When the doors to the venue open at seven, the eighteen year olds who have been at the front of the queue for a couple of hours get told off by security for sprinting towards the barrier and a guy who looks like Jesus hands me a leaflet for upcoming events around Manchester. I sit down and read through since the band listed as 'the Refused' won't be on until 9:15, but the only thing that stands out to me is that Manchester's Institute for the Deaf puts on gigs. We Are The Ocean and Madina Lake are playing there soon, which makes sense.
Supporting 'the Refused' tonight are a duo of brothers from L.A called The Bots. Vocalist/guitarist Mikaiah Lei spends the majority of their thirty minute set sprinting back and forth between three different mics around the stage that must produce different effects, but I can’t distinguish between them as the mix is pretty muddy. Their sound, from what I can tell, is for the most part pretty standard punk rock with a few quirky elements such as the occasional jarring tinkle of a synth, frequent guitar loops, surprisingly tight tempo changes and tie die T-shirts, a couple of which they throw out into the crowd, which is nice. Drummer Anaiah makes me feel like shit because he's fifteen years old and probably twice as good as I am on drums. He has an afro too. Overall, they're energetic, confident and genuinely humble, but I'll have to hear more of their studio material to properly formulate an opinion on their music.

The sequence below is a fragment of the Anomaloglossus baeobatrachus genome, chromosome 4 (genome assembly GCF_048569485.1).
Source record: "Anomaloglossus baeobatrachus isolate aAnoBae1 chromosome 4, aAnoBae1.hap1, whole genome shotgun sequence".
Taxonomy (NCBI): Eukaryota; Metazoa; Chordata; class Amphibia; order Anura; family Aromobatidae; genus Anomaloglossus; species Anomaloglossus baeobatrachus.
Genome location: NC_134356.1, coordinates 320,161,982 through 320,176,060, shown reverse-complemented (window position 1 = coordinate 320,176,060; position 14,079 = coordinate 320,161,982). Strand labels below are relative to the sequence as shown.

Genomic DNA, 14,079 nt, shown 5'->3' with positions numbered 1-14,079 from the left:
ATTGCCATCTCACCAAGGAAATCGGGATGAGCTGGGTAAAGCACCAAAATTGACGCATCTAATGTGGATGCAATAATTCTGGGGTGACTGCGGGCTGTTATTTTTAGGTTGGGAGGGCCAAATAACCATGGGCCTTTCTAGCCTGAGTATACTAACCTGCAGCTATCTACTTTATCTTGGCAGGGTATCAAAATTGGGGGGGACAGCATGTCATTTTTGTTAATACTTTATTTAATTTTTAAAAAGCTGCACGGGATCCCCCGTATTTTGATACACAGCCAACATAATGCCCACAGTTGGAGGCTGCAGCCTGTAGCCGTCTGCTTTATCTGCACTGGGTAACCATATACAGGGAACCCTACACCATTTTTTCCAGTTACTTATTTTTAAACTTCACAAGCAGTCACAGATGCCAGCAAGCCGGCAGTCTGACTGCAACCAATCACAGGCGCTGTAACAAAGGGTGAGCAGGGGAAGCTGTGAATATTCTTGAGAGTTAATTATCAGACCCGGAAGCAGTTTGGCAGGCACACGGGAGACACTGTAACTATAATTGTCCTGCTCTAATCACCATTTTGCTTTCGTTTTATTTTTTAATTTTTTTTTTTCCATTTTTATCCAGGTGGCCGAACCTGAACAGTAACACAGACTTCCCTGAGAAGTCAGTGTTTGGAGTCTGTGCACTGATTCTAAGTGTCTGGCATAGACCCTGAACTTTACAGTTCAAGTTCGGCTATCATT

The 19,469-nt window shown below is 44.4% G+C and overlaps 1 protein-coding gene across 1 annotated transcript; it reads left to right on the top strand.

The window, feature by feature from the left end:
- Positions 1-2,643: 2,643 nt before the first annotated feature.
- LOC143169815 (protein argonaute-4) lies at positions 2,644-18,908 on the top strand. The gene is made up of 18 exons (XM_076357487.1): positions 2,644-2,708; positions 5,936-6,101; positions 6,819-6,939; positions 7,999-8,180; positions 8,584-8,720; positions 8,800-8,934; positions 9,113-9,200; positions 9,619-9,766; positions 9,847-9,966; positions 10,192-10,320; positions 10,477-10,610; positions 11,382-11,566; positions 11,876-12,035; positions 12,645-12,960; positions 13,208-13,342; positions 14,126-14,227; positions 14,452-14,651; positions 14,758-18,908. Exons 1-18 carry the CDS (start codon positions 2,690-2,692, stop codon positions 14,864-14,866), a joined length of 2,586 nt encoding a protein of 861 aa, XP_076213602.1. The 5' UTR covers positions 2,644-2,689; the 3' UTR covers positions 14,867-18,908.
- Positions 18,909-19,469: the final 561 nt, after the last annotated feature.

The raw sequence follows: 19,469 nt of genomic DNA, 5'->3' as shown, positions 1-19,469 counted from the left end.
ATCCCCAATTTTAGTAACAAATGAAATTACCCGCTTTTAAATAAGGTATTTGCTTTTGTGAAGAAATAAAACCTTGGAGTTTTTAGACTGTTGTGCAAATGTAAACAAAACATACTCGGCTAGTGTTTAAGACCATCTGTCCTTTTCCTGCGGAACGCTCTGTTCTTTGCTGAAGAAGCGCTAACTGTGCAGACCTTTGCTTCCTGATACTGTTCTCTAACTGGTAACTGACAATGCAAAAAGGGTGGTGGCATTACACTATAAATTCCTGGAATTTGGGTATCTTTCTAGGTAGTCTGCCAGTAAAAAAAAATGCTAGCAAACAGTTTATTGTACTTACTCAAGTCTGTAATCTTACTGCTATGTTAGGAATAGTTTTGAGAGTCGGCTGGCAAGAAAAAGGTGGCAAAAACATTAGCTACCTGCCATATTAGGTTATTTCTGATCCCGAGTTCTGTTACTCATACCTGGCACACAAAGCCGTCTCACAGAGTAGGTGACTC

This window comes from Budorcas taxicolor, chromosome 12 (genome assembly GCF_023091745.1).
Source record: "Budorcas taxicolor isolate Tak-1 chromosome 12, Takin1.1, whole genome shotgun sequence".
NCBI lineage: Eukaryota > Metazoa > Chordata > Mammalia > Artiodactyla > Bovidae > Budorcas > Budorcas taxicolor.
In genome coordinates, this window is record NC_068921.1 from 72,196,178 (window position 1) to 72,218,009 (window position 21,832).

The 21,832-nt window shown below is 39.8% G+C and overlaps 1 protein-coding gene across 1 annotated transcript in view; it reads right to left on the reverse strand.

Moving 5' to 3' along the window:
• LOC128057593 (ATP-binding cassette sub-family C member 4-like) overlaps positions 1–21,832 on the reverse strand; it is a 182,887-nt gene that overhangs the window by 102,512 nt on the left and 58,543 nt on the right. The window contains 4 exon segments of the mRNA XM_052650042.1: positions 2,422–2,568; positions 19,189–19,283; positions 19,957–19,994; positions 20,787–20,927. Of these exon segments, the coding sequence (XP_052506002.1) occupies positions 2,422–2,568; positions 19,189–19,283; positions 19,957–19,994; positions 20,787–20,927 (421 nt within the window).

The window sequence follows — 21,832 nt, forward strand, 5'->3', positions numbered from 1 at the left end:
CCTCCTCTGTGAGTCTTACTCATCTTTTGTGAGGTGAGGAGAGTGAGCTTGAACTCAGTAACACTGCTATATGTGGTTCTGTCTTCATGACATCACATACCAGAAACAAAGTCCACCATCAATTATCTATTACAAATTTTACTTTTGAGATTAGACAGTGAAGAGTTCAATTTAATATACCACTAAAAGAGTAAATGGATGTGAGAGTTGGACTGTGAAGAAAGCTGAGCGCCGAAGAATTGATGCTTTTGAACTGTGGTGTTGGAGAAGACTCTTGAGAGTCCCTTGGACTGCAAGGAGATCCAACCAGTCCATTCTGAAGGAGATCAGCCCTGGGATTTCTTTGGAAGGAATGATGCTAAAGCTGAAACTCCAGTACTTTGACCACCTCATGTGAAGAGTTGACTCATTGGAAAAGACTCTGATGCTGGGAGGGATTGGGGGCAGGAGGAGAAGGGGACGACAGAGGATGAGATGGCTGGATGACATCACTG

There's a half an hour wait before Refused come on. There aren't any songs coming from the p.a. during the interim, only an ambient drone which seems to slowly build up as the lights dim. As 9:15 approaches, the black curtain in front of the stage becomes backlit so that the word ‘Refused’ becomes illuminated in giant lettering. I can't help but go cold. That phenomenon is called 'Frisson', by the way. You're welcome. When the band take to the stage a few moments later, a deep voice announces the words ‘Worms of the Senses/Faculties of the Skull’, the curtain drops and they immediately launch into the song of the same name. When Dennis Lyxzén screams those classic first words: ‘I’ve got a bone to pick with capitalism/and a few to break’, the crowd have already lost their minds. It’s obvious that a lot of people here have been waiting for this moment for around fourteen years.
My personal highlights, aside from the aforementioned opener, include the eponymous track from the band’s final, revolutionary album ‘The Shape of Punk to Come’ as well as 'Rather be Dead', 'The Deadly Rhythm', 'Liberation Frequency', Dennis' incredible dance moves, 'Refused Are Fucking Dead', Jon Brännström's dress sense, 'Tannhäuser', 'Coup D’etat', the numerous ambient interludes, 'New Noise'...Oh fuck it, the whole thing was sublime. I would refer to these songs as fan favourites, but it's Refused; every song is a fan favourite.
Although a long time has passed since these songs were recorded, the band sound tighter and more energetic than they ever did. And they all look a lot happier than they did before their split in 1998. Not only that, but their music has become increasingly more relevant since then and still manages to sound ahead of its time in 2012. Simply put, they're the best live band I've ever seen. 10/10
I am the Founder and Editor-in-chief of New Rising Media. You can follow me on Twitter @MrJasonEngland.